Many show dogs live with their handlers and travel to shows with them. Marilyn prefers to have her dogs with her, and therefore travels to every show in which Gala and Sky are entered.

Traveling with her dogs requires a lot of preparation on Marilyn’s part. It takes about two days to get everything ready for a show. Dog supplies, such as food, treats, toys, and grooming equipment are checked for and double-checked. Her preference for accommodations is an extended stay hotel so that she can cook meals in her room and be with the dogs.

Before leaving for any show, a groomer professionally bathes the dogs. When they arrive at a show, the handler and her assistant apply the finishing touches, such as trimming the paws and combing out the dog so that their coats are fluffy.

Marilyn believes in the importance of good nutrition for all of her canines. They are fed commercially prepared, frozen raw patties with which she mixes other goodies, such as canned vegetables. “Diet is important for the maintenance of the dog’s coat, teeth, weight, and energy level,” she said.

Karen, Gala’s handler, felt that the dog would benefit from additional exercise, so she now runs a mile each night on a small treadmill that Marilyn purchased especially for dog.

All of Marilyn’s love and devotion to her canine companions has reaped rewards. “I have four large plastic storage bins full of ribbons,” she says of the prizes the dogs have one.

Gala has won “Best of Breed” at the prestigious AKC Eukanuba National Championship in Orlando, Fla., where she defeated 17 other dogs of her breed. She has reached the ranking of the “Number 1 American Eskimo Dog female in the United States.”

If Gala wins Best of Breed at the Westminster show, she will move up to the Group Competition pitting her against all other “Best of Breed” in the Non-Sporting group.

Marilyn believes Gala’s chances of winning Best in Breed are good. The fact that she won at Eukanuba helped her exposure going into the big competition. “The judges are aware of which dogs are winning,” she said.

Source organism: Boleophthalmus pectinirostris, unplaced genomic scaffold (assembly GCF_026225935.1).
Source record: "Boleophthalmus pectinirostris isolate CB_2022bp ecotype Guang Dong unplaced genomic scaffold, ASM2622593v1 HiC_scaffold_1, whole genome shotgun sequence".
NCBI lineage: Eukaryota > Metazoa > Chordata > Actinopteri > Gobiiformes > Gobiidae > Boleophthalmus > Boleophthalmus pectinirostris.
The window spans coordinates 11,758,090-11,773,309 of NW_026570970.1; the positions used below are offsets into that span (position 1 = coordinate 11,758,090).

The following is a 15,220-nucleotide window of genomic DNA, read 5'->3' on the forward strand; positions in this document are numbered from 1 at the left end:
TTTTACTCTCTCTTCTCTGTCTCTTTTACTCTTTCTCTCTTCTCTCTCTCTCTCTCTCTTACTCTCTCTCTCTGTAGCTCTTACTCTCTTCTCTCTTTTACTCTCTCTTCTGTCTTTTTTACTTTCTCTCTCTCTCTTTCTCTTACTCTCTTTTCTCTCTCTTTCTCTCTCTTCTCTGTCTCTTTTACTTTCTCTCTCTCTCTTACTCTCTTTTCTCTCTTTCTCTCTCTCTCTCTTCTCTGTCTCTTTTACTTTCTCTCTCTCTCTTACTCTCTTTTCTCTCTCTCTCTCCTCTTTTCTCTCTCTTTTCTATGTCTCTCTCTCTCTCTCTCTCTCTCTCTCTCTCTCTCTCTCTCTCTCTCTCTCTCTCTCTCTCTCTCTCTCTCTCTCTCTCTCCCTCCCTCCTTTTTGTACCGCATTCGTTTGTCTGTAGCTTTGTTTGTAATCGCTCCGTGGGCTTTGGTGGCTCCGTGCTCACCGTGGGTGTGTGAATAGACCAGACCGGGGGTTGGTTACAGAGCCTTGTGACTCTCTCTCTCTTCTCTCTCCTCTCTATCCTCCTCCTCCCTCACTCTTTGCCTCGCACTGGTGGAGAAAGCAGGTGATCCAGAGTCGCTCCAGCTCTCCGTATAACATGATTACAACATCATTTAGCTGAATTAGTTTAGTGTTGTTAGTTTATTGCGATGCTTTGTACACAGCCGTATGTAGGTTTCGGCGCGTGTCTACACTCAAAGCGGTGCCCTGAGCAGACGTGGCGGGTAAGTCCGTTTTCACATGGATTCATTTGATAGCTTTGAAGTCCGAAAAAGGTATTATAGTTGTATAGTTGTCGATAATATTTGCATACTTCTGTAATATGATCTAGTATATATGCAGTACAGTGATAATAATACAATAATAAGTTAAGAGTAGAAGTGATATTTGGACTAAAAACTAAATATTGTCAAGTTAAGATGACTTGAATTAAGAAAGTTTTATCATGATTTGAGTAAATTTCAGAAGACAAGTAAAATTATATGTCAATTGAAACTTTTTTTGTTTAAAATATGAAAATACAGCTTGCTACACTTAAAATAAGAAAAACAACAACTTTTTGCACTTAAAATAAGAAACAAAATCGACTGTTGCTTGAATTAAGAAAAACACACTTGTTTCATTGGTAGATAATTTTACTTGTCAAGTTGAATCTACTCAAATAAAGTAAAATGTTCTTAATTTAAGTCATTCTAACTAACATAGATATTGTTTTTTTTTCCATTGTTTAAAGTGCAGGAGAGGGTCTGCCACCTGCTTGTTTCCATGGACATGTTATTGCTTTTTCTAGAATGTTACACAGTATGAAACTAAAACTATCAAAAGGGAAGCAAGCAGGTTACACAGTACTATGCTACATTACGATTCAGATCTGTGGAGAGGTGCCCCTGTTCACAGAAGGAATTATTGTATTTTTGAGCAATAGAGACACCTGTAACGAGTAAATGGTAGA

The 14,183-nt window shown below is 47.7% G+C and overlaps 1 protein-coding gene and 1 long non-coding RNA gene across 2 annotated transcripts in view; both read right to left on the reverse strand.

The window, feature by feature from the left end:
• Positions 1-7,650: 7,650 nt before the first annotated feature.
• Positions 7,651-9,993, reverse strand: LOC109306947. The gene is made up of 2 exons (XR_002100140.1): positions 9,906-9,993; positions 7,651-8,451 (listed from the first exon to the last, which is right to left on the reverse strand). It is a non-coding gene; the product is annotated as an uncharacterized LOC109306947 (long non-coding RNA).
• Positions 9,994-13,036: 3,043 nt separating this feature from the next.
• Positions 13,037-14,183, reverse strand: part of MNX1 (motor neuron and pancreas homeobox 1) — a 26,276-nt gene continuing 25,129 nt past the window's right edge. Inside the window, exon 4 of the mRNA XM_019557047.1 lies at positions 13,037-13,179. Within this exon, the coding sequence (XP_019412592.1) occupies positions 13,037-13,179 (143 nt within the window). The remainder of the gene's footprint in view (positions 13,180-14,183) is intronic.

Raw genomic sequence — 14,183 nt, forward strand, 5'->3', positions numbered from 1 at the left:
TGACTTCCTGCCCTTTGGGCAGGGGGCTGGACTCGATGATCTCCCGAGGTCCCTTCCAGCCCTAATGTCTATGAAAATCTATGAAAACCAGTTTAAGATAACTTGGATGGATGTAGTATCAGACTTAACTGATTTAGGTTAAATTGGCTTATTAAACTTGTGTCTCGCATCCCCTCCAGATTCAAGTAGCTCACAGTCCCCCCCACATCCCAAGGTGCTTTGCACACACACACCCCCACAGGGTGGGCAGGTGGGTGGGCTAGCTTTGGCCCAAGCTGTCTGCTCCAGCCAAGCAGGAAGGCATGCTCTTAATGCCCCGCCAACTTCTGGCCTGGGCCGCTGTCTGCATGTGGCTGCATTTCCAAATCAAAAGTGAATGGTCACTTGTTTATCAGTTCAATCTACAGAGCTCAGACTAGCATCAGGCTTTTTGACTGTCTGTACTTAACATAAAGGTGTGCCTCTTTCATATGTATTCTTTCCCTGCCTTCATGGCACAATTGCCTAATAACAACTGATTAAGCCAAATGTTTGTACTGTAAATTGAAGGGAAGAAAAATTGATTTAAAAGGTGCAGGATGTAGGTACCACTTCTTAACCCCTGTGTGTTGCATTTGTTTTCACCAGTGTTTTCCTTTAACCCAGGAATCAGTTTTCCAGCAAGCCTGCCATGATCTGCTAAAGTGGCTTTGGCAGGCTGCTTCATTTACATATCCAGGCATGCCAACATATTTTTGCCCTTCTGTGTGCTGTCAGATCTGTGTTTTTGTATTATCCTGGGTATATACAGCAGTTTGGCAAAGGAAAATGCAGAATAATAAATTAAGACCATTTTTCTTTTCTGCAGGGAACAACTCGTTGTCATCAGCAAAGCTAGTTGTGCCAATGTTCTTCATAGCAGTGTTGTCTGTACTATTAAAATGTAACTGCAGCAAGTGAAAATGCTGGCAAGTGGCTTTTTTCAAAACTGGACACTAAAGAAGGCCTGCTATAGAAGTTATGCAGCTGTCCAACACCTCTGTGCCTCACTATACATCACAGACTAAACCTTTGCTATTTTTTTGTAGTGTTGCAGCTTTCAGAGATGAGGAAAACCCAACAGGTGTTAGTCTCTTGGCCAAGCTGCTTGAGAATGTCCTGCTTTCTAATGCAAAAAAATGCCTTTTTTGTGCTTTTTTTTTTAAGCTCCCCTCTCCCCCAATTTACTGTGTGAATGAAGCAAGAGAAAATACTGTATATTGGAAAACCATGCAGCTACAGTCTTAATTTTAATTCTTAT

Sky travels with Gala and Marilyn, and enters shows, but at this stage of his life, Gala usually bests him in competition. This works to Gala’s advantage, as each dog she defeats gives her more points, and therefore a higher breed ranking.

Gala was invited to be part of the Westminster show, which is in itself an honor. According to Marilyn, “Any Champion AKC dog may enter Westminster, but you have to be in the top five of your breed to be invited.”

Marilyn Mitchell will be there to cheer on her beloved Gala at the 140th Westminster Dog Show. When asked what she enjoys most about dog shows she said, “The adrenaline rush ….. I enjoy winning. But it’s also about meeting like-minded dog lovers and educating the public about American Eskimo Dogs.”

She added, however, that Gala will be her last show dog, explaining, “I will miss everything about this, but it is exhausting, expensive, and time consuming.”

As the years go, by Marilyn believes it’s time to slow down and enjoy her dogs simply as pets. However, that won’t be the focus on the run up to and during the world-class competition on Monday and Tuesday, Feb. 15 and 16.

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For a full schedule of the Westminster competition and broadcast times visit The show will be broadcast on CNBC and the USA cable network and will stream live on the Internet.